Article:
Let's imagine that I go home after work and suddenly my colleague catches up with me and walks next to me.

Since we have no common interests there is nothing to talk about or at least no any topic interesting for both of us comes in my mind. Eventually “that awkward silence” situation appears.

I do respect my colleague and find him/her vary a decent man/woman. I know there are a few common ways how to deal with this situation: wearing headphones, sunglasses, or another accessory which will make you appear less approachable.

I believe it will work but from my point of view it is quite easy to recognize and actually a bit rude, because it is like to say implicitly "I don't want you to walk with me".

My situation is a bit different, because actually I have nothing against the fact that someone will come with me, but I do believe that if someone comes up to you that is his/her responsibility to come up with a topic.

Just want to know whether it is something wrong with me or there is a way how to handle this situation with “that awkward silence”?

  • People, OP is not asking How to Start a conversation?, OP wants to know if the attitude, that the Person who comes up to the other Person is responsible for starting a conversation, is OK. – RealCheeseLord Nov 10 '17 at 9:27
  • Actually yes, that is exactly what I need to know. – Oleksandr V Nov 13 '17 at 16:14
  • What if the person takes pleasure just from the act of walking along with you, and feels comfortable to do so without conversation? You might go stir crazy waiting for them to get the conversation rolling. Are you okay with them walking with you if you don't feel pressured to start and maintain a conversation? It seems like your objection to them walking along is the awkwardness of not speaking, not their presence, per se. Of course, if you can't walk along with them quietly without feeling that, then my inquires are kind of pointless. – PoloHoleSet Dec 27 '17 at 22:57

There is definitely a bad way to handle it. If I was walking to my car after work with someone chatting and they put on headphones, that would 100% be rude. However if either party starts out with headphones, the appropriate thing to do would be to do a quick smile-and-nod and continue walking your merry separate ways.

That said, assuming the walk is short there is always something to talk about. If the common "how was your weekend" chat dries up, you can always fall back on complaining. Complain about anything. Gas prices. Your phone battery dying. Is it a gorgeous fall day? Complain about the snow that's right around the corner. Complain about a common gripe, and your coworker can join in!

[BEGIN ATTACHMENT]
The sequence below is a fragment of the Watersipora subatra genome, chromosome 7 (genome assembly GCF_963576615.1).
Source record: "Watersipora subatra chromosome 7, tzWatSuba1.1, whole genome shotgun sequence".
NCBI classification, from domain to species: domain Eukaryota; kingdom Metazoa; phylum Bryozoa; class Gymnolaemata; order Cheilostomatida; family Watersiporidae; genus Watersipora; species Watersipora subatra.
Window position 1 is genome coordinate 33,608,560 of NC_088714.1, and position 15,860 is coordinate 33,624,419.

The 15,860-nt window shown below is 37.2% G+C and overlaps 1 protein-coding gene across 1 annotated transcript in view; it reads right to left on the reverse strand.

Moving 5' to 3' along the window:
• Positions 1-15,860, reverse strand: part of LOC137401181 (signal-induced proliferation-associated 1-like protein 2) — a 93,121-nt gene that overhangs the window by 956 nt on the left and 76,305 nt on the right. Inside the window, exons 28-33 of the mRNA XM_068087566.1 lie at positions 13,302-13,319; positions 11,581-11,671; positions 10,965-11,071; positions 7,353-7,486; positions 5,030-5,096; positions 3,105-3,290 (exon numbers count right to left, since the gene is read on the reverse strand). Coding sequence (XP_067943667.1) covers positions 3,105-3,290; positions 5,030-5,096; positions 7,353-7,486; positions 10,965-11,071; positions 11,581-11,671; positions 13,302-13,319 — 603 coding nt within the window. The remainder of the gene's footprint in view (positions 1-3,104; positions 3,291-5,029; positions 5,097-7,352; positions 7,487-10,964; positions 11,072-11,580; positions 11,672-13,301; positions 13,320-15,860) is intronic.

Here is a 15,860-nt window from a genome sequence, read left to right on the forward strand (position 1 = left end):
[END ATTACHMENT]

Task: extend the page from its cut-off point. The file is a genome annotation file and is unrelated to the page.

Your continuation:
Note: I wouldn't say complaining should be your go-to, but it's a solid last-resort awkward-stopper. I try to balance every complain-y conversation I have with 2 positive ones.


Are you asking for ways to avoid your colleague talking to you at all or are you simply looking for a way to start up a conversation? You also don't specify how long you're walking together for - this could be a factor too.

If you're asking for conversation starters, well, it's not necessarily down to the person joining to initiate the conversation. A good opener in this instance could be "Hey name, how was your day?". If it's the weekend, "Hey name, looking forward to the weekend?" works just as well. If something interesting happened at work that you were both involved in, maybe chat about that to pass the time.

There's no expectation of either party to have in-depth conversations. Just make polite chit-chat to pass the time. You may find, you actually have more in common than you realise. After all, you both work for the same place, right?


Assuming you want to continue the conversation, you should consider meeting them halfway, and hope they will meet you halfway too?

Some times other people just completely shut down the conversation for me? For instance, if I try to talk to someone about everyday chitchat:

A: "How was your weekend?"

B: "Good."

In my opinion, B just ended the conversation with me. 1.) They didn't give any info about their weekend, so they don't want to talk about their weekend. 2.) They didn't ask me about my weekend meaning they don't care about my weekend, so I can't continue the topic and talk about my weekend. Now I feel really awful for asking them about their weekend, because they hate me and don't enjoy talking to me.

But if B were to try and meet me halfway like:

A: "How was your weekend?"

B: "Good, I got to see Thor: Ragnorok. How was your weekend?"

A: "Oh! I heard great reviews about it, but what did you think of it?"

B: (B's opinion, etc etc) ...

A: "Oh, interesting, I wish I could see it" but I've been busy (doing whatever) all weekend, and probably next weekend too...

Then B has a choice of asking you what you've been up to, or bring up that "the movie might make it to netflix eventually anyway" if they felt like keeping the conversation going or you can change the topic to a movie you've seen, or shows on netflix you've been in to.

But it's really up to if they will help you continue the conversation too, so maybe it's not your fault. In your case, it looks like they want to talk to you (if they keep seeking you out after work) so maybe you're shutting down the conversation with them? (Not sure of course) But if they're asking you about your day or something, don't be afraid to give little unimportant details? To let them have a chance to continue the conversation? (If you want to continue talking of course)

If you're having trouble thinking up topics, there's always their plans for the upcoming weekend/holidays, pets, latest news, kids, how their day at work was, the show / game / etc that you're in to lately... etc. Maybe one of them will lead to a common interest you both can play off of.

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